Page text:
PHILADELPHIA -- Andre Gonciar and his wife arrived one recent morning at the University of Pennsylvania Veterinary Hospital.
In their crate was their cat, Oki, who did not seem pleased. And who can blame him -- Oki has already used up most of his nine lives.
As a kitten, Gonciar found him clinging to life in a creek in Romania.
"He's definitely a fighter," said Gonciar.
Oki's latest affliction is kidney failure. He came all the way from Buffalo for a transplant. Yes, a transplant. And when was the last time you saw an operation begin with a kiss from the surgeon?
The surgery alone cost more than $16,000, plus airfare, hotels, medical tests and follow-up appointments.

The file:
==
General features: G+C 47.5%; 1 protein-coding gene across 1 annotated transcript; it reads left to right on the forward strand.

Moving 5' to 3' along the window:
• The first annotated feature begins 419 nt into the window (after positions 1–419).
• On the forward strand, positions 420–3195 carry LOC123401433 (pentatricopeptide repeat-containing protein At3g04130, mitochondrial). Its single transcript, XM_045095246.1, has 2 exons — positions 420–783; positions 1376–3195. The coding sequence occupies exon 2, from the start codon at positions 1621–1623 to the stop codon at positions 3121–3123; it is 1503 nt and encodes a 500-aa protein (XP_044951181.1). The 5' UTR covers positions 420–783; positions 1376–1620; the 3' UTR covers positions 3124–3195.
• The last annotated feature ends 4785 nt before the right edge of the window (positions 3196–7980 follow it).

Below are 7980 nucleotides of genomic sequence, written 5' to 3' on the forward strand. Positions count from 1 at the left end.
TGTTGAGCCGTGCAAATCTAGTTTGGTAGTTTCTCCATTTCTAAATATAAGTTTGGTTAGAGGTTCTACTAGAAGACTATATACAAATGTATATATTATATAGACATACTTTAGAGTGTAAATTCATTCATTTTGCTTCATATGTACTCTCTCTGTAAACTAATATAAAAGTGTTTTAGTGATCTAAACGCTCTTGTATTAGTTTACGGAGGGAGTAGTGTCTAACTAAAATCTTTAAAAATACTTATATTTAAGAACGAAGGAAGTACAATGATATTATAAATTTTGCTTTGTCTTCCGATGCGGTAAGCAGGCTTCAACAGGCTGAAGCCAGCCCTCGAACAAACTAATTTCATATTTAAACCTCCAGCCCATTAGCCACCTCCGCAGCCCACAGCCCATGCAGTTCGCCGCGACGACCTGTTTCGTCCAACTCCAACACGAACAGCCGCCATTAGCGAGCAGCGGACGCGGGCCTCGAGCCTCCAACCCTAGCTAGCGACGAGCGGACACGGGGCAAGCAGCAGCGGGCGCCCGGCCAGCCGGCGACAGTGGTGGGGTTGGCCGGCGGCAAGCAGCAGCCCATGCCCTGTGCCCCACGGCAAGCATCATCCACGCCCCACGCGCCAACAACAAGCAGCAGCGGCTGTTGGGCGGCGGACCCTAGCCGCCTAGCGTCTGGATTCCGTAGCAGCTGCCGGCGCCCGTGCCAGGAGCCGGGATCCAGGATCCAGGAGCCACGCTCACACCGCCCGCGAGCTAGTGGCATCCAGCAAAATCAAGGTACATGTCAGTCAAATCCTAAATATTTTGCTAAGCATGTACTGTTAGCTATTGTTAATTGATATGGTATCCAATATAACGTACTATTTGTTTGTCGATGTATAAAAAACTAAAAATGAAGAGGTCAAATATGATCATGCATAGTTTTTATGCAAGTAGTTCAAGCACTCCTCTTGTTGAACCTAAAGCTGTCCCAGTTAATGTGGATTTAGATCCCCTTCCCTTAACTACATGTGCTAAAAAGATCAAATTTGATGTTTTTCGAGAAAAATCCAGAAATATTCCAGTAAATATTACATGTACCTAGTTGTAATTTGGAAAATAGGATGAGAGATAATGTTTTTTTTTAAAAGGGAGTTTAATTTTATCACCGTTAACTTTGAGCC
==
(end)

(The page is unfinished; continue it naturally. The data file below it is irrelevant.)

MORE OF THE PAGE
Gonciar said he hopes the final cost won't be more than $30,000. It was money he had set aside for a down payment on a house.
They've done about 155 of these operations at the University of Pennsylvania Veterinary Hospital since 1998. On average the cats live about another three years.
Gonciar admits that some people think he's a little crazy to spend all that money on a cat that's nearly 12 years old.
When asked how he'd explain it to those people, Gonciar said: "Well I would tell them to look at their child or their mother and ask themselves the same question."
If you're wondering where they get the healthy kidney, well, Oki's came from Cherry Garcia who was found in a shelter. That may sound cruel but Cherry probably would have been euthanized -- and part of the deal is that the owner of the cat that receives a kidney must adopt the cat that donates it.
"This little kitten (Cherry) has given Oki the gift of life," said Gonciar. "We owe him thanks for that."
Following the surgery both Oki and Cherry are doing well and are slowly adjusting to the fact that, like it or not, they're in this together.